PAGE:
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Thread: Deep cleaning your regs.

  1. #1
    Shark Zeagle Eagle's Avatar
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    Deep cleaning your regs.

    I know this is a double post; but, I didn't know how to move it from the Dive Alert Plus thread.

    If you are as fanatical (my wife says anal, no wait a minute she says butt head), as I am about cleaning and maintaining your equipment. Here is a good video about cleaning your regs. I do it after every dive trip; but, I suppose once a year would be just fine also. The only thing different I do for my regs that the video doesn't do is I use distilled water. I told you I was a fanatic.



    https://www.youtube.com/watch?v=Kg8oOYL6E1s
    --Zeagle Eagle

  2. #2
    Using distilled water isn't being paranoid. I have worked with medical equipment and are all emphatic about using distilled water. Some tap water will do less damage and a good ultrasonic cleaning can prevent any damage some tap water minerals can cause longterm. However some water is fine to drink but not at all okay to clean breathing equipment with, including regulators.

    I would say however I have a few problems with the video. Mostly it does not explicitly point out some of the things they are doing. First, he pours something into the water before starting. Your average wash tank has more salt and bacteria in it that is good for your regulators. He is starting with clean water and adding in chemicals to ensure there is no bacteria growth.

    Second, he is using the DUST cap. On some regulators the cap is watertight and it is acceptable to put it in place before submerging the regulators. Some will argue you can put the dust cap on and try to break from the second stage. If you get no air it must be watertight. You can leave the dust cap off my regulators and if you try to breath from the second stage you'll get nothing. This does not mean ALL of the first stage is water tight. Additionally, over time the cap wears out and are no longer watertight. Some aren't watertight from day one. If your regulator has a ball it will be more likely to be and remain watertight:
    2920_xxl.jpg

    Third, it only flashes the length of time to soak the regulators is 5 minutes. You should not let this soak overnight. Soaking overnight increases the risk water will leak into the first stage and leave deposits or generate bacteria.

    Fourth, the video shows an icon indicating not to put it in direct sunlight but they actually show drying them in direct sunlight. Do as we say, not as we do.

    Fifth, they recommend checking under the hose guards and cleaning thoroughly. I'd argue that you shouldn't even use the guards. There is no reason to cover the hose connections to the first stage. These guards just make things look 'pretty' but they are not at all functional.

    Sixth, the bottle of liquid is vinegar. It shows French and hopefully everyone noticed it was vinegar but in case you missed it, you want to clean with 5% vinegar.

    I would not recommend taking the hoses off the first stage more than once a year. In some cases I haven't done this more than once every two years. I would rinse the regulators after each dive trip. My general attitude is to give them a quick rinse after each day on a trip because I know they will be wet again the next day. Before I go home (or when I get home) I'll give them a more thorough rinse but I don't remove the hoses. Essentially, the salt or debris that might collect after a dive can cause some serious damage once the regulators dry off. So before they become completely dry you want to wash off the salt and/or debris.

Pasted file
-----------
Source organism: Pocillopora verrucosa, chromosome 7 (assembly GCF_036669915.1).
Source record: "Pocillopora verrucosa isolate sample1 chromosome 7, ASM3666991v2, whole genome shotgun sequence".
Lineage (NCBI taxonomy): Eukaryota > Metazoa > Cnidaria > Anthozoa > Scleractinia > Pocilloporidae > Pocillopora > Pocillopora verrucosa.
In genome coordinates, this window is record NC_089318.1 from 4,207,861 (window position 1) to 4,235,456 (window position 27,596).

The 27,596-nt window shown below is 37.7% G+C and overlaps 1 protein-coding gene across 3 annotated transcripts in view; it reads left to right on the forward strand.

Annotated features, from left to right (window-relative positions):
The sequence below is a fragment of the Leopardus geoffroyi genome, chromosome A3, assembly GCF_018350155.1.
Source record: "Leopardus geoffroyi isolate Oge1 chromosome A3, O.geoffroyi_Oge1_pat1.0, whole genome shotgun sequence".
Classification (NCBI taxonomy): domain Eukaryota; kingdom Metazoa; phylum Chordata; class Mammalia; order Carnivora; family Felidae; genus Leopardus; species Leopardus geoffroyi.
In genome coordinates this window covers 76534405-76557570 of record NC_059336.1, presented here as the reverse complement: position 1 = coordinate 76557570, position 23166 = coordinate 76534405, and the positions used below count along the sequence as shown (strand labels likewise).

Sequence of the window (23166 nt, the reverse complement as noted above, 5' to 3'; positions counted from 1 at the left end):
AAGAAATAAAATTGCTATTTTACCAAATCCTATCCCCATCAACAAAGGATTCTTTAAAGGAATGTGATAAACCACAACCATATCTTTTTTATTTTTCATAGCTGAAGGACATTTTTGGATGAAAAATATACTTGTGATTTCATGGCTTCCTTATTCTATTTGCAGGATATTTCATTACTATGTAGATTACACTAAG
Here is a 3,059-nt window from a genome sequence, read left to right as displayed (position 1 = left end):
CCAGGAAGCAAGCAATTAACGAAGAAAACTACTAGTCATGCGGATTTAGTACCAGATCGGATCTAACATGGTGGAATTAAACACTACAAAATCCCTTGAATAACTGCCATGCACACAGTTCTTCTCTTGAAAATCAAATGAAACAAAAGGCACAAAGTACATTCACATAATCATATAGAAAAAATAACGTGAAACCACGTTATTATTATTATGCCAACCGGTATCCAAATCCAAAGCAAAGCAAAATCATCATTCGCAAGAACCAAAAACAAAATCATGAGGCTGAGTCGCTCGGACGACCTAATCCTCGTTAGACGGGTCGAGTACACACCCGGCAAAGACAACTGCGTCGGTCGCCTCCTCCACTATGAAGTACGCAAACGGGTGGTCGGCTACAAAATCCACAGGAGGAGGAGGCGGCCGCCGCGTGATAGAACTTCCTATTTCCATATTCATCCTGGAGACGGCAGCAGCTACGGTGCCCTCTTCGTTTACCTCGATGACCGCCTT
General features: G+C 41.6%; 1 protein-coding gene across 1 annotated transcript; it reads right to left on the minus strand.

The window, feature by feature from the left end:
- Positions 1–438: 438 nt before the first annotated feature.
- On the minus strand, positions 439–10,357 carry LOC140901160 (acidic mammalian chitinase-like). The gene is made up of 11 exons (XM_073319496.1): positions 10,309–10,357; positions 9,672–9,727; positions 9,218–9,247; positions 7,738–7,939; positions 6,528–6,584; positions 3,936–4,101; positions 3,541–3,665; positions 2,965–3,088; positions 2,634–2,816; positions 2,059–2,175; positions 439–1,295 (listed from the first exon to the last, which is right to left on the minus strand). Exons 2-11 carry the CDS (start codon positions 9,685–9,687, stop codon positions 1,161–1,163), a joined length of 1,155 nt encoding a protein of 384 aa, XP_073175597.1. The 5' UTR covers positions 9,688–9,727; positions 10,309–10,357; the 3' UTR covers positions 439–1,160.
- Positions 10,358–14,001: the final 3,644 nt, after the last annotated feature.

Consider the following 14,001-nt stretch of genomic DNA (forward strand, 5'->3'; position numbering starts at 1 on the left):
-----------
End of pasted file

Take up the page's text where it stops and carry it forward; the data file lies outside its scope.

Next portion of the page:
I like to hook my regulators up to a tank, pressurize the system then rinse everything. The positive pressure ensures you aren't going to get water in the system.

    I have to say, I used to get my regulators services annually. Have the time they'd come back from servicing and didn't work quite as good as when I sent them in. My current regulator is now 3 years old and works as good as the day I purchased it. It has yet to be serviced. The manufacturer recommends servicing it every two years.
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  3. #3
    Grouper
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    Quote Originally Posted by scubadiver888 View Post
    I have to say, I used to get my regulators services annually. Have the time they'd come back from servicing and didn't work quite as good as when I sent them in.
    Why I service them myself. It ain't rocket science. As long as you have the service manual and an IP gauge it's actually quite simple. Most of the specialized tools (at least for my regs) can be had at the hardware store and the rest from a good bicycle shop (spanners) quite less expensively than from the manufacturer. Not only do I hate paying for something I can easily do myself, I hate having it done poorly.

  4. #4
    Shark Zeagle Eagle's Avatar
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    Wow, some great tips. I did not catch the 5% vinegar thing. I had been using 100% on a q-tip to clean the small bits followed with a thin coating of silicone. I think I may add a little to the rinse tank. I do hook my hoses up to a tank and pressurize like you do, for the soak. Not sure about the hose "stubbies". I have always used them and never experienced a hose failure. I do clean underneath them. I don't use them on my miflex hoses. It seems no matter how fastidious I am about soaking and rinsing, I always get a little salt on the threads. It probably just makes me feel better to clean it off; but, I doubt it really makes much of a difference.

    I got the following info from DA Master on Scubaboard: The more traditional hose protectors used over the swagged fitting and first couple inches of the hose are currently out of style in some diving circles. Some tech divers concerned with hose routing and streamlining often use some very tight bends in the hose near the regulator and remove the hose protector to facilitate the tight corners used to achieve the desired routing.

    Personally, I think this is a really bad idea as a tight bend in the hose will drastically shorten it's life. A hose failure due to this abuse is a far more certain problem than the theoretical problem of the hose protector trapping something next to the hose or preventing inspection of the hose. I think it is more of a justification for getting rid of them than it is a valid concern about having them.